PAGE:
The Fox Club, one Harvard University's eight original all-male clubs, is back to being boys only after a short dabble in co-ed membership.
The Crimson, the university's newspaper, reports that the club's graduate board has revoked provisional membership for nine female students, placing the club itself in line for potential extinction as new sanctions for single-gender clubs will come into effect in fall 2017.
Harvard announced in May 2016 that students who joined single-gender groups unrecognized by the university would be unable to hold leadership positions in athletic teams and other official student groups, and that they would also no longer be able to receive college recommendation to prestigious fellowships like the Marshall and Rhodes scholarships.
The graduating class of 2021 will be the first group of students to be affected by these new rules, meaning that if single-gender clubs don't become co-ed quickly, their chance at new membership will take a severe hit.
Amidst fierce campus debate over the existence of single-gender clubs, in October 2015 undergraduate members of the Fox Club invited nine female juniors and seniors to join, under some pressure from the university administration. The move caused deep rifts within the club, as there were members on the graduate board who opposed co-ed membership.
After much in-fighting, the graduate board members decided to allow the women to stay in the club, but as provisional members. It was a sexist compromise that some male club members protested by becoming provisional members themselves. The stalemate was a messy one, but with the administration's impending rules, there was hope for the female members and their allies.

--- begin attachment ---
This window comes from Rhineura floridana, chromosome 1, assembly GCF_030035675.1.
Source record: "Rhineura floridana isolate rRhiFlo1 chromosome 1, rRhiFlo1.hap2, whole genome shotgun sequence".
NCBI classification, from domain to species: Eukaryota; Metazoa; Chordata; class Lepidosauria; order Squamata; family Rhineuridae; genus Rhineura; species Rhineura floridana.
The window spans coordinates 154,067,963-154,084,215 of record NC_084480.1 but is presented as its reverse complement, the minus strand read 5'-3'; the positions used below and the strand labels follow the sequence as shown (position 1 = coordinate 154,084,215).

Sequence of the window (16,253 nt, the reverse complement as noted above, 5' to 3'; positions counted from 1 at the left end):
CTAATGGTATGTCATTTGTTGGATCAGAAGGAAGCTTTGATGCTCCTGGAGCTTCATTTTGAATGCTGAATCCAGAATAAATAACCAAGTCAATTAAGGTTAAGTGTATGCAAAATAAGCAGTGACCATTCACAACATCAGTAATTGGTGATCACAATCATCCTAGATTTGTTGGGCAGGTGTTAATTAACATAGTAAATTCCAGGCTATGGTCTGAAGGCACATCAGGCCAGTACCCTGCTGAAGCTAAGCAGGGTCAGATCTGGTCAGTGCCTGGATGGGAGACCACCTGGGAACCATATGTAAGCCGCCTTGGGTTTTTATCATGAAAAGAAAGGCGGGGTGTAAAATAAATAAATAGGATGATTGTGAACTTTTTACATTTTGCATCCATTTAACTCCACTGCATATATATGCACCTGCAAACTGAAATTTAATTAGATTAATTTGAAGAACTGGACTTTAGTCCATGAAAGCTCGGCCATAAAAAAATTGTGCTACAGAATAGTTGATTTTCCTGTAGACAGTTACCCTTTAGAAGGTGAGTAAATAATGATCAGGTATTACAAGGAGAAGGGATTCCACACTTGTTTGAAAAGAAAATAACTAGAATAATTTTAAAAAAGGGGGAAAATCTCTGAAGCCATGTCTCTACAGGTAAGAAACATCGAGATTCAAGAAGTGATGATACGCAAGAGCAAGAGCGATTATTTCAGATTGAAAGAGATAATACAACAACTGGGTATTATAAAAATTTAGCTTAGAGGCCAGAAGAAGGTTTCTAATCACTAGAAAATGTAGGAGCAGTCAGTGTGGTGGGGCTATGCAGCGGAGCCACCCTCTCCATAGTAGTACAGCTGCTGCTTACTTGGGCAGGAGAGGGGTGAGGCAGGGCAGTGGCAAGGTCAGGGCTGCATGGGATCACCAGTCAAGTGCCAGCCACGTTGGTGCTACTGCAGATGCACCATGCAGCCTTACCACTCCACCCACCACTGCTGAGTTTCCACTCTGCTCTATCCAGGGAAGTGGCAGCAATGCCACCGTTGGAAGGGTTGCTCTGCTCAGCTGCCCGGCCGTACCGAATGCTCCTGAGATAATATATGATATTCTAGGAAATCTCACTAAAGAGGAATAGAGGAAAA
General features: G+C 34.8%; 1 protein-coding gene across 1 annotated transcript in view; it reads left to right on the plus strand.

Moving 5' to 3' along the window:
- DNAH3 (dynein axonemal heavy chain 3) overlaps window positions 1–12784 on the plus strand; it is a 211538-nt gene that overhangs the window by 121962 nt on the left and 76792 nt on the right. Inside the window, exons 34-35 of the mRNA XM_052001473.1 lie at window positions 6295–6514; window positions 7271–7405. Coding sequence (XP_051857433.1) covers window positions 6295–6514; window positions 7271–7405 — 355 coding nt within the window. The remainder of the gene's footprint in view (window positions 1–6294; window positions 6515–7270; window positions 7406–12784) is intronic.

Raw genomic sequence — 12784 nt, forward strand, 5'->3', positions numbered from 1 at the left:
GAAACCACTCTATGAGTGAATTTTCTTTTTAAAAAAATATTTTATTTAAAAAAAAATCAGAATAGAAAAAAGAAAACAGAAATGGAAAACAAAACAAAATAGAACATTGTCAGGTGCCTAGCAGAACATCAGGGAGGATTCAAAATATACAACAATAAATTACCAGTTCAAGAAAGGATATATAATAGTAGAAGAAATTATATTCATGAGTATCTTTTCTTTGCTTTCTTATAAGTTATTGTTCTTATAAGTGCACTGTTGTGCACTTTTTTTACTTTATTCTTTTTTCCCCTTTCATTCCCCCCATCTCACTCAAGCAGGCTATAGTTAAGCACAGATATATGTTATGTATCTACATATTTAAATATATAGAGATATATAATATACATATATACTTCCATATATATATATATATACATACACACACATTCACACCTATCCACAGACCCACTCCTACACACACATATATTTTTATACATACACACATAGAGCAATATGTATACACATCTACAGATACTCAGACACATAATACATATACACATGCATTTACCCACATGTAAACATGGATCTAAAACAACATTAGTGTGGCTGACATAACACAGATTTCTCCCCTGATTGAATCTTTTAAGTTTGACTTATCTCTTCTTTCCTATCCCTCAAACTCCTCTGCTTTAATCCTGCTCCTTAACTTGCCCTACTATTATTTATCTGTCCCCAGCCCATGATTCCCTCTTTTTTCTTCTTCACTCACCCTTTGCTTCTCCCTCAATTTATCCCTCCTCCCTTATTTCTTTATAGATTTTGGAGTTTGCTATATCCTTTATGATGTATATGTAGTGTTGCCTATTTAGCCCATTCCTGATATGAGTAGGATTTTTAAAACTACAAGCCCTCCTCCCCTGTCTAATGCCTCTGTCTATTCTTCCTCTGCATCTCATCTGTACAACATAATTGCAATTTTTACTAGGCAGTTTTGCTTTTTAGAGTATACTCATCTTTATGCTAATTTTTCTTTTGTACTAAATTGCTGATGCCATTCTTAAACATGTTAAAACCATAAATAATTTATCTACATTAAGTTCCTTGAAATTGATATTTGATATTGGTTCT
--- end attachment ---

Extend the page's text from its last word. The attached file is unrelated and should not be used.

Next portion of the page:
However, on Monday, The Crimson reported that the Fox Club had revoked all provisional memberships and only invited the male members to reapply for full membership.
Although they have become a focal point of the campus battle for inclusive social clubs, the Fox Club is not alone, as The Crimson reports that only four of Harvard's 23 single-gender clubs have become co-ed at this point. Many have decided to hold off on change until they see how the sanctions play out in university politics, a sad indicator of how far society still has to go.
"A minority of the graduates inclusive of the graduate board are not in favor of women joining the club, so in this case. We have an example of a republic prevailing over a democracy," the Rev. Douglas W. Sears, who was a former graduate board president of the Fox Club, told NBC News.
He added that some people were just determined to be on the wrong side of history.
Universities were, in origin, exclusionary institutions designed as spaces for the elite. As the world made strides forward in gender, racial, and economic equality, the concept of universities shifted to become more inclusive, but old ways die hard.
John Thelin, a professor of higher education and public policy at the University of Kentucky, told reporters at NBC that the happenings at Harvard were similar to the turmoil in campus secret societies in the 1960s and 1970s, when many universities finally started to become co-ed. Harvard itself didn't become co-ed until the late 1970s, and it was no easy feat to establish a community with some gender equality.
In 1984, nine all-male clubs chose to sever official ties with Harvard rather than open their doors to female students.
"By extending their talent net beyond their traditional constituents, these institutions have become so much more talented and more vibrant," Thelin said of the shift from elitist institutions to more inclusive campuses. "With these kind of internal squabbles, I think there are some pretty serious values involved. I would say that the dinosaurs seemed to have come to life, maybe, in Cambridge."